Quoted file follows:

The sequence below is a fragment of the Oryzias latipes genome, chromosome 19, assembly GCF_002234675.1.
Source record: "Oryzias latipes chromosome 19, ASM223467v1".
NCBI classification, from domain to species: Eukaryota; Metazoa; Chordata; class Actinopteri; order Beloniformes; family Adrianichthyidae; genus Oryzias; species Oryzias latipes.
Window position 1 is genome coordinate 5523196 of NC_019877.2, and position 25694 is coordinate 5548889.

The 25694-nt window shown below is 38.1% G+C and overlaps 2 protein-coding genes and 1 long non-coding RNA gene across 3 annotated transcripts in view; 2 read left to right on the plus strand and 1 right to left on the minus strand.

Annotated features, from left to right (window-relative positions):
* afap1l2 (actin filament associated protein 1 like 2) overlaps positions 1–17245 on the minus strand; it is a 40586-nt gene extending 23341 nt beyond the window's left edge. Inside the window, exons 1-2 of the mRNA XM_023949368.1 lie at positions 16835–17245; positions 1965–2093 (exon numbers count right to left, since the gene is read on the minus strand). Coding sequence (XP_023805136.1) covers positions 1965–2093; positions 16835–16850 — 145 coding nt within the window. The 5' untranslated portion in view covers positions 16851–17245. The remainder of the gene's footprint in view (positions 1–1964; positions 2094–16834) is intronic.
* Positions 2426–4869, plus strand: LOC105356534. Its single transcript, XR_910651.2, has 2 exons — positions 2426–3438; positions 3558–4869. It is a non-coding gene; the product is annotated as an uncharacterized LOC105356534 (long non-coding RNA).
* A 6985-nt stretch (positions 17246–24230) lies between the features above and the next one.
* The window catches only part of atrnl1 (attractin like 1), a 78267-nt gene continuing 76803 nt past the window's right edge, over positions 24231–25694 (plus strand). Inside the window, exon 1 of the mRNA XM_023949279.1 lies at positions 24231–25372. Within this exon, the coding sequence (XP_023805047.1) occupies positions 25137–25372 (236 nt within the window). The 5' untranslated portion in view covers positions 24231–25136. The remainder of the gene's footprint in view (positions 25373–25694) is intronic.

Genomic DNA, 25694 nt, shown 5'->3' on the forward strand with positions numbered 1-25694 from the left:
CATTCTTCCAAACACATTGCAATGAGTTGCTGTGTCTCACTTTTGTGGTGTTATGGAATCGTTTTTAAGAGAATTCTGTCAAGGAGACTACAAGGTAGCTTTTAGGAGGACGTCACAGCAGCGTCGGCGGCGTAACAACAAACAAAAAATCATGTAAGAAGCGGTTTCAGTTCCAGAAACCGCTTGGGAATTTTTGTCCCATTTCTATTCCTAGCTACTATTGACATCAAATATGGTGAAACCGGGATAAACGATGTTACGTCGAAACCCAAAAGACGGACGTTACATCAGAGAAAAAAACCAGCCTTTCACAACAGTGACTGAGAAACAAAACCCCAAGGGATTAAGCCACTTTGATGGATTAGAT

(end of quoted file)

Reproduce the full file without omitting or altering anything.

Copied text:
The sequence below is a fragment of the Oryzias latipes genome, chromosome 19, assembly GCF_002234675.1.
Source record: "Oryzias latipes chromosome 19, ASM223467v1".
NCBI classification, from domain to species: Eukaryota; Metazoa; Chordata; class Actinopteri; order Beloniformes; family Adrianichthyidae; genus Oryzias; species Oryzias latipes.
Window position 1 is genome coordinate 5523196 of NC_019877.2, and position 25694 is coordinate 5548889.

The 25694-nt window shown below is 38.1% G+C and overlaps 2 protein-coding genes and 1 long non-coding RNA gene across 3 annotated transcripts in view; 2 read left to right on the plus strand and 1 right to left on the minus strand.

Annotated features, from left to right (window-relative positions):
* afap1l2 (actin filament associated protein 1 like 2) overlaps positions 1–17245 on the minus strand; it is a 40586-nt gene extending 23341 nt beyond the window's left edge. Inside the window, exons 1-2 of the mRNA XM_023949368.1 lie at positions 16835–17245; positions 1965–2093 (exon numbers count right to left, since the gene is read on the minus strand). Coding sequence (XP_023805136.1) covers positions 1965–2093; positions 16835–16850 — 145 coding nt within the window. The 5' untranslated portion in view covers positions 16851–17245. The remainder of the gene's footprint in view (positions 1–1964; positions 2094–16834) is intronic.
* Positions 2426–4869, plus strand: LOC105356534. Its single transcript, XR_910651.2, has 2 exons — positions 2426–3438; positions 3558–4869. It is a non-coding gene; the product is annotated as an uncharacterized LOC105356534 (long non-coding RNA).
* A 6985-nt stretch (positions 17246–24230) lies between the features above and the next one.
* The window catches only part of atrnl1 (attractin like 1), a 78267-nt gene continuing 76803 nt past the window's right edge, over positions 24231–25694 (plus strand). Inside the window, exon 1 of the mRNA XM_023949279.1 lies at positions 24231–25372. Within this exon, the coding sequence (XP_023805047.1) occupies positions 25137–25372 (236 nt within the window). The 5' untranslated portion in view covers positions 24231–25136. The remainder of the gene's footprint in view (positions 25373–25694) is intronic.

Genomic DNA, 25694 nt, shown 5'->3' on the forward strand with positions numbered 1-25694 from the left:
CATTCTTCCAAACACATTGCAATGAGTTGCTGTGTCTCACTTTTGTGGTGTTATGGAATCGTTTTTAAGAGAATTCTGTCAAGGAGACTACAAGGTAGCTTTTAGGAGGACGTCACAGCAGCGTCGGCGGCGTAACAACAAACAAAAAATCATGTAAGAAGCGGTTTCAGTTCCAGAAACCGCTTGGGAATTTTTGTCCCATTTCTATTCCTAGCTACTATTGACATCAAATATGGTGAAACCGGGATAAACGATGTTACGTCGAAACCCAAAAGACGGACGTTACATCAGAGAAAAAAACCAGCCTTTCACAACAGTGACTGAGAAACAAAACCCCAAGGGATTAAGCCACTTTGATGGATTAGAT